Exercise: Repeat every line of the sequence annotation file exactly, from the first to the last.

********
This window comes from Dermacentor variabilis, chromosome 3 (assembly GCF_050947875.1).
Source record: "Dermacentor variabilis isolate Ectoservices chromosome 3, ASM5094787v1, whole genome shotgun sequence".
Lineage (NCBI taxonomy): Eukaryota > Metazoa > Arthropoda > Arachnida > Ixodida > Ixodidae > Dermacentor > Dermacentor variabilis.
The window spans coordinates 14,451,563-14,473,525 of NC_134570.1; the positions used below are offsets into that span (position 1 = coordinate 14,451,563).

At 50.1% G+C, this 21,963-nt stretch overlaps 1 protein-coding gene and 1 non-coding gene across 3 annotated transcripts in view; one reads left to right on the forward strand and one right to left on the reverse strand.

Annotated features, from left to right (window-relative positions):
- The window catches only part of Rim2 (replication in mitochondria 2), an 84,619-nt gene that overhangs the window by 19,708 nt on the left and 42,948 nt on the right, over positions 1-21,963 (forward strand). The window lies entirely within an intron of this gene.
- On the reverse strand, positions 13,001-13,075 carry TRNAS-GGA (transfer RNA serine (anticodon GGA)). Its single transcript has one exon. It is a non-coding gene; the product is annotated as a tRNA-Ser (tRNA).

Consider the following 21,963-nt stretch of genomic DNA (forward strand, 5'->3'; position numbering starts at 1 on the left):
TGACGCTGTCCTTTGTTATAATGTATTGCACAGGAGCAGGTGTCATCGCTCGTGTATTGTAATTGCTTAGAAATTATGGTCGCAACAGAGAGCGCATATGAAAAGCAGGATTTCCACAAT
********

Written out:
This window comes from Dermacentor variabilis, chromosome 3 (assembly GCF_050947875.1).
Source record: "Dermacentor variabilis isolate Ectoservices chromosome 3, ASM5094787v1, whole genome shotgun sequence".
Lineage (NCBI taxonomy): Eukaryota > Metazoa > Arthropoda > Arachnida > Ixodida > Ixodidae > Dermacentor > Dermacentor variabilis.
The window spans coordinates 14,451,563-14,473,525 of NC_134570.1; the positions used below are offsets into that span (position 1 = coordinate 14,451,563).

At 50.1% G+C, this 21,963-nt stretch overlaps 1 protein-coding gene and 1 non-coding gene across 3 annotated transcripts in view; one reads left to right on the forward strand and one right to left on the reverse strand.

Annotated features, from left to right (window-relative positions):
- The window catches only part of Rim2 (replication in mitochondria 2), an 84,619-nt gene that overhangs the window by 19,708 nt on the left and 42,948 nt on the right, over positions 1-21,963 (forward strand). The window lies entirely within an intron of this gene.
- On the reverse strand, positions 13,001-13,075 carry TRNAS-GGA (transfer RNA serine (anticodon GGA)). Its single transcript has one exon. It is a non-coding gene; the product is annotated as a tRNA-Ser (tRNA).

Consider the following 21,963-nt stretch of genomic DNA (forward strand, 5'->3'; position numbering starts at 1 on the left):
TGACGCTGTCCTTTGTTATAATGTATTGCACAGGAGCAGGTGTCATCGCTCGTGTATTGTAATTGCTTAGAAATTATGGTCGCAACAGAGAGCGCATATGAAAAGCAGGATTTCCACAAT